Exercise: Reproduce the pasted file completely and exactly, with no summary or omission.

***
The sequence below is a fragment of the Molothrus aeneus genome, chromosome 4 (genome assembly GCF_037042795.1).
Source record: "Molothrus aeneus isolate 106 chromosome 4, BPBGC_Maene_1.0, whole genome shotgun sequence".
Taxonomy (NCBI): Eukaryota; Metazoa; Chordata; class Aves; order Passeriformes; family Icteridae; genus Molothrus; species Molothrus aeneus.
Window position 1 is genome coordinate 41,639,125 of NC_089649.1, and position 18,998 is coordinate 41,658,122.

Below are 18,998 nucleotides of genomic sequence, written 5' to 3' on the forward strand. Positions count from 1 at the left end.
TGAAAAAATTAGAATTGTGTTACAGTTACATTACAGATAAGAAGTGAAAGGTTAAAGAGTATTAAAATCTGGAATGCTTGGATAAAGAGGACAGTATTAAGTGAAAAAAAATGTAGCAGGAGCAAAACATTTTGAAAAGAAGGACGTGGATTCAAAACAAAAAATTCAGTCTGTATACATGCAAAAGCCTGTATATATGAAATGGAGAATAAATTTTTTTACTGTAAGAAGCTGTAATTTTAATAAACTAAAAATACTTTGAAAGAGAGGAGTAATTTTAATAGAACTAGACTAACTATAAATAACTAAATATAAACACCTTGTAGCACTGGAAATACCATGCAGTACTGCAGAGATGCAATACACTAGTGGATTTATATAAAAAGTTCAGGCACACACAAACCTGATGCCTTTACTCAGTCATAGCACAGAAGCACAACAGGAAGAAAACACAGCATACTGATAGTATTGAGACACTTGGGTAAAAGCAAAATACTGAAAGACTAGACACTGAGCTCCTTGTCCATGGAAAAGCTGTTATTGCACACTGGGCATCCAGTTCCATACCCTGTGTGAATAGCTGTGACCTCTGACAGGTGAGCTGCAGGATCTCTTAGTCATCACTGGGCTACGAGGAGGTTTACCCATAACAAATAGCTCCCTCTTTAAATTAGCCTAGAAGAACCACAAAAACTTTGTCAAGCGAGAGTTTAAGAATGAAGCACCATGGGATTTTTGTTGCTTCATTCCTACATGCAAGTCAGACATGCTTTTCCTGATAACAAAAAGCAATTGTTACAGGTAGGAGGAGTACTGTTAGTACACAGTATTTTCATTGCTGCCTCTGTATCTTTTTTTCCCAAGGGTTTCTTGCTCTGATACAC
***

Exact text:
The sequence below is a fragment of the Molothrus aeneus genome, chromosome 4 (genome assembly GCF_037042795.1).
Source record: "Molothrus aeneus isolate 106 chromosome 4, BPBGC_Maene_1.0, whole genome shotgun sequence".
Taxonomy (NCBI): Eukaryota; Metazoa; Chordata; class Aves; order Passeriformes; family Icteridae; genus Molothrus; species Molothrus aeneus.
Window position 1 is genome coordinate 41,639,125 of NC_089649.1, and position 18,998 is coordinate 41,658,122.

Below are 18,998 nucleotides of genomic sequence, written 5' to 3' on the forward strand. Positions count from 1 at the left end.
TGAAAAAATTAGAATTGTGTTACAGTTACATTACAGATAAGAAGTGAAAGGTTAAAGAGTATTAAAATCTGGAATGCTTGGATAAAGAGGACAGTATTAAGTGAAAAAAAATGTAGCAGGAGCAAAACATTTTGAAAAGAAGGACGTGGATTCAAAACAAAAAATTCAGTCTGTATACATGCAAAAGCCTGTATATATGAAATGGAGAATAAATTTTTTTACTGTAAGAAGCTGTAATTTTAATAAACTAAAAATACTTTGAAAGAGAGGAGTAATTTTAATAGAACTAGACTAACTATAAATAACTAAATATAAACACCTTGTAGCACTGGAAATACCATGCAGTACTGCAGAGATGCAATACACTAGTGGATTTATATAAAAAGTTCAGGCACACACAAACCTGATGCCTTTACTCAGTCATAGCACAGAAGCACAACAGGAAGAAAACACAGCATACTGATAGTATTGAGACACTTGGGTAAAAGCAAAATACTGAAAGACTAGACACTGAGCTCCTTGTCCATGGAAAAGCTGTTATTGCACACTGGGCATCCAGTTCCATACCCTGTGTGAATAGCTGTGACCTCTGACAGGTGAGCTGCAGGATCTCTTAGTCATCACTGGGCTACGAGGAGGTTTACCCATAACAAATAGCTCCCTCTTTAAATTAGCCTAGAAGAACCACAAAAACTTTGTCAAGCGAGAGTTTAAGAATGAAGCACCATGGGATTTTTGTTGCTTCATTCCTACATGCAAGTCAGACATGCTTTTCCTGATAACAAAAAGCAATTGTTACAGGTAGGAGGAGTACTGTTAGTACACAGTATTTTCATTGCTGCCTCTGTATCTTTTTTTCCCAAGGGTTTCTTGCTCTGATACAC